My first car was a pea green 1960 something Plymouth Fury that my Dad picked out for me because it was the same kind of car the State Troopers drove at some point. Therefore, in his mind it was perfect for his little girl. Most other people saw the heap quite differently. It was fug ugly, stalled alot, tires were devoid of tread, and the brakes were always suspect on rainy days. My Dad thought it sufficient, my boyfriend thought it dangerous, and my Mother said a rosary every time I drove it to night classes at the local junior college. I only drove it at night. Most people didn’t even know I had a car.
It was on one of those nights in the student parking lot that I had my first accident. I was beginning my turn into a parking space when the Fury stalled, the steering locked, and I heard what sounded akin to a very large metal can opening. Thinking, feeling, and trusting that it was going to be bad, real bad; I got out of the car and walked to the passenger side. What I saw destroyed my automobile virginity and frightened me very nearly to the death I was sure my Dad would inflict on me when he found out.
I was stunned like the bird that crashes into your front window and falls to the ground and just sits there unable to move. There in front of me was a sparkling yellow Caddy (Cadillac) visible in the parking lot light. It was perfect….at one time….about a half hour ago. Now it sat there with its shiny silver side trim stripped, twisted and dangling onto the pavement.
Tears began to well up in my eyes and I wanted my Daddy. So I did what was pure instinct. I went inside the building, found a phone, put my dime in and called home. After I tearfully told him what had happened he told me what to do and it is a lesson I have never forgotten and always tried to live by.
I went back to the car and dug through my school stuff for pencil and paper. I wrote a few lines through my tears and wrote our phone number at the bottom. Then I placed the slip under the yellow Caddy’s windshield wiper and drove home unable to bear the thought of actually having to meet the owner.
There was very little sleep for me that night or the next. However, on that third day my Dad told me he had heard from the owner of the car. He would not give his name but he told my Dad that he never imagined anything like that would happen to him. “Uh, oh” I thought and a lump bloomed in my throat.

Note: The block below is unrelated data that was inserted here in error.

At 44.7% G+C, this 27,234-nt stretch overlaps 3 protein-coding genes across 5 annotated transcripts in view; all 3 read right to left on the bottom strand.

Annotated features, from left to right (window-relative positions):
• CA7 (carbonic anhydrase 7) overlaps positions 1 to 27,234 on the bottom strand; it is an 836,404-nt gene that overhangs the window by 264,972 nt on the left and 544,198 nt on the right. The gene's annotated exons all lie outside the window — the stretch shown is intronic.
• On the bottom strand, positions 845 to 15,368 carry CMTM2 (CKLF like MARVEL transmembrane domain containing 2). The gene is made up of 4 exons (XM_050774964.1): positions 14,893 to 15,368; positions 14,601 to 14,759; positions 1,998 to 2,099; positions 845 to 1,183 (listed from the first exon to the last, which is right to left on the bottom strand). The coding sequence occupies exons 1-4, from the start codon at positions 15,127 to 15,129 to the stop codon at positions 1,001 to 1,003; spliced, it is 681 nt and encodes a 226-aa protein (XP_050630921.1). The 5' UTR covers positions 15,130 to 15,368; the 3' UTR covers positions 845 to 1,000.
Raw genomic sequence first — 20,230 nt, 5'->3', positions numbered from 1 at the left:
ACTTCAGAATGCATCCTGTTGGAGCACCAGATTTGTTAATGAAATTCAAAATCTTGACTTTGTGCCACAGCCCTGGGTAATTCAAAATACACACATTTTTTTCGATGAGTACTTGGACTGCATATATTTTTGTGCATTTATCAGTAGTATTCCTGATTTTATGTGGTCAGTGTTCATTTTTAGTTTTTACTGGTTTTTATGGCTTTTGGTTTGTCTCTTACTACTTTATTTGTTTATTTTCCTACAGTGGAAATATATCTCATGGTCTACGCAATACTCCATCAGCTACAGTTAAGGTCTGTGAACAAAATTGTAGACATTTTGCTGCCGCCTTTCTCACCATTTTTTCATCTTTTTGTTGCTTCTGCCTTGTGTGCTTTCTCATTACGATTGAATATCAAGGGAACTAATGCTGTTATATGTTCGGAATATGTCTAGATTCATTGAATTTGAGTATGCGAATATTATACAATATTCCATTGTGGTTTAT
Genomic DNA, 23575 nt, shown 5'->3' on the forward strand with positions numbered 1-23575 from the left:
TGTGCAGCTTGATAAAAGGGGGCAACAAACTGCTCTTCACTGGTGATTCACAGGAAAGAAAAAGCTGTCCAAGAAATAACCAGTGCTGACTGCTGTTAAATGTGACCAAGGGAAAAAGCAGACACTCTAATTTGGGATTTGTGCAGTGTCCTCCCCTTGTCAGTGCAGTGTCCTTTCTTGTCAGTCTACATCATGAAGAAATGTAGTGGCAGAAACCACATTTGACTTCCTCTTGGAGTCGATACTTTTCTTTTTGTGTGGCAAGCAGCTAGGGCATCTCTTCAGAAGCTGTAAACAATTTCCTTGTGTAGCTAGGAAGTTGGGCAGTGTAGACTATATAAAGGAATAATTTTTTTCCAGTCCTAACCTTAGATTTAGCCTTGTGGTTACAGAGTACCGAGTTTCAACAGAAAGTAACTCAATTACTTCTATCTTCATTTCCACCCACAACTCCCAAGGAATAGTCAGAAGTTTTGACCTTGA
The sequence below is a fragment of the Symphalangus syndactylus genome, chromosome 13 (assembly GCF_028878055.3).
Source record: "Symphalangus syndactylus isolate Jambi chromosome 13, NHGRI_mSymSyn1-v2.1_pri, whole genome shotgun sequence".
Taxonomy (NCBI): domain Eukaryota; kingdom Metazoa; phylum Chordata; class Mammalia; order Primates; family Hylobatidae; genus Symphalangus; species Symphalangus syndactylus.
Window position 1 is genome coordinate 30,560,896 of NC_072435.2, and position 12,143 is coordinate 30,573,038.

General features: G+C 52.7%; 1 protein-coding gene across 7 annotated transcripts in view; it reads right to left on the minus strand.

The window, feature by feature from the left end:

The owner told my Dad that he could not believe his eyes when he saw the note. He never expected to find the responsible party. He explained that he would pay for the repairs himself and that my Dad should be very proud of having such an honest daughter. Little did the man know it was actually my Dad who was the honest one. I was lost as to what to do. It was my Dad who gave me a great lesson in honesty and the owner gave me a lesson too. He taught me what it means to be truly gracious.
As for the Fury, well a couple weeks later, as I was once again driving to school, the brakes failed completely. Fortunately, traffic was much lighter then. My angel had to have been by my side because I should have panicked. Instead I was calm and thinking logically. I managed to combine taking my foot off the gas and using inclines like brakes. When I got to the student parking lot I pointed it at a parking space and totally by instinct threw the car in park. My body lunged forward, my head hit the windshield, my chest the steering wheel. Sore but alive I went inside and called my Dad. He never let me drive the Fury again.